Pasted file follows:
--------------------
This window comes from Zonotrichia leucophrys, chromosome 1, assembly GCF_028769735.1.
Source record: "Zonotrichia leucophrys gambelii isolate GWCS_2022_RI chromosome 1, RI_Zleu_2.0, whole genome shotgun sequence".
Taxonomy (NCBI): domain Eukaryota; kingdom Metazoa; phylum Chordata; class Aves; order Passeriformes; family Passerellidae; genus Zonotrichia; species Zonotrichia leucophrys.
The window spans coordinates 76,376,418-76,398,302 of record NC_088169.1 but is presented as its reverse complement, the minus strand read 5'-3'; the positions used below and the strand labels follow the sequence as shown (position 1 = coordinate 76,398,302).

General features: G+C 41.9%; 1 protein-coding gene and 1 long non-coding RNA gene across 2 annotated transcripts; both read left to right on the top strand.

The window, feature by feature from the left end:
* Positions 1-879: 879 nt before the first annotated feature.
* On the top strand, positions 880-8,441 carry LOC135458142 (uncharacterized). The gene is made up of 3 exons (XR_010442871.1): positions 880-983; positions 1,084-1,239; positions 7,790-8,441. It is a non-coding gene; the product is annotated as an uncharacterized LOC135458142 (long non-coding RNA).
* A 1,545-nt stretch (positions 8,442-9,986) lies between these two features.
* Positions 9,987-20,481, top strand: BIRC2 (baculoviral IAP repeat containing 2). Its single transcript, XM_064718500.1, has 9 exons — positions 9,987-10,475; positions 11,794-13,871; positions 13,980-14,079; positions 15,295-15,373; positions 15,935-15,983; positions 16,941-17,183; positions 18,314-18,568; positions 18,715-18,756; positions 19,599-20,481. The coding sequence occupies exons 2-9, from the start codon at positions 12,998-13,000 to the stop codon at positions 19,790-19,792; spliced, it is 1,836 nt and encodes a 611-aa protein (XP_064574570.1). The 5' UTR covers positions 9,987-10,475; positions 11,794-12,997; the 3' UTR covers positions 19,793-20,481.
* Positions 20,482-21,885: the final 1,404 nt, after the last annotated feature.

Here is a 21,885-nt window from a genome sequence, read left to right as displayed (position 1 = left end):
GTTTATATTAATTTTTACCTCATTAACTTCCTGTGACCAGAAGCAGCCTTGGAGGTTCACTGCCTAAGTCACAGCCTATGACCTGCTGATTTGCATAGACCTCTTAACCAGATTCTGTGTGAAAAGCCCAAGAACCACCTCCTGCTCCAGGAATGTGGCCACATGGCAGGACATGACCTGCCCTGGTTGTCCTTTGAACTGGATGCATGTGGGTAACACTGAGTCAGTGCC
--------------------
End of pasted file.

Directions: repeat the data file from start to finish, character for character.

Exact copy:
This window comes from Zonotrichia leucophrys, chromosome 1, assembly GCF_028769735.1.
Source record: "Zonotrichia leucophrys gambelii isolate GWCS_2022_RI chromosome 1, RI_Zleu_2.0, whole genome shotgun sequence".
Taxonomy (NCBI): domain Eukaryota; kingdom Metazoa; phylum Chordata; class Aves; order Passeriformes; family Passerellidae; genus Zonotrichia; species Zonotrichia leucophrys.
The window spans coordinates 76,376,418-76,398,302 of record NC_088169.1 but is presented as its reverse complement, the minus strand read 5'-3'; the positions used below and the strand labels follow the sequence as shown (position 1 = coordinate 76,398,302).

General features: G+C 41.9%; 1 protein-coding gene and 1 long non-coding RNA gene across 2 annotated transcripts; both read left to right on the top strand.

The window, feature by feature from the left end:
* Positions 1-879: 879 nt before the first annotated feature.
* On the top strand, positions 880-8,441 carry LOC135458142 (uncharacterized). The gene is made up of 3 exons (XR_010442871.1): positions 880-983; positions 1,084-1,239; positions 7,790-8,441. It is a non-coding gene; the product is annotated as an uncharacterized LOC135458142 (long non-coding RNA).
* A 1,545-nt stretch (positions 8,442-9,986) lies between these two features.
* Positions 9,987-20,481, top strand: BIRC2 (baculoviral IAP repeat containing 2). Its single transcript, XM_064718500.1, has 9 exons — positions 9,987-10,475; positions 11,794-13,871; positions 13,980-14,079; positions 15,295-15,373; positions 15,935-15,983; positions 16,941-17,183; positions 18,314-18,568; positions 18,715-18,756; positions 19,599-20,481. The coding sequence occupies exons 2-9, from the start codon at positions 12,998-13,000 to the stop codon at positions 19,790-19,792; spliced, it is 1,836 nt and encodes a 611-aa protein (XP_064574570.1). The 5' UTR covers positions 9,987-10,475; positions 11,794-12,997; the 3' UTR covers positions 19,793-20,481.
* Positions 20,482-21,885: the final 1,404 nt, after the last annotated feature.

Here is a 21,885-nt window from a genome sequence, read left to right as displayed (position 1 = left end):
GTTTATATTAATTTTTACCTCATTAACTTCCTGTGACCAGAAGCAGCCTTGGAGGTTCACTGCCTAAGTCACAGCCTATGACCTGCTGATTTGCATAGACCTCTTAACCAGATTCTGTGTGAAAAGCCCAAGAACCACCTCCTGCTCCAGGAATGTGGCCACATGGCAGGACATGACCTGCCCTGGTTGTCCTTTGAACTGGATGCATGTGGGTAACACTGAGTCAGTGCC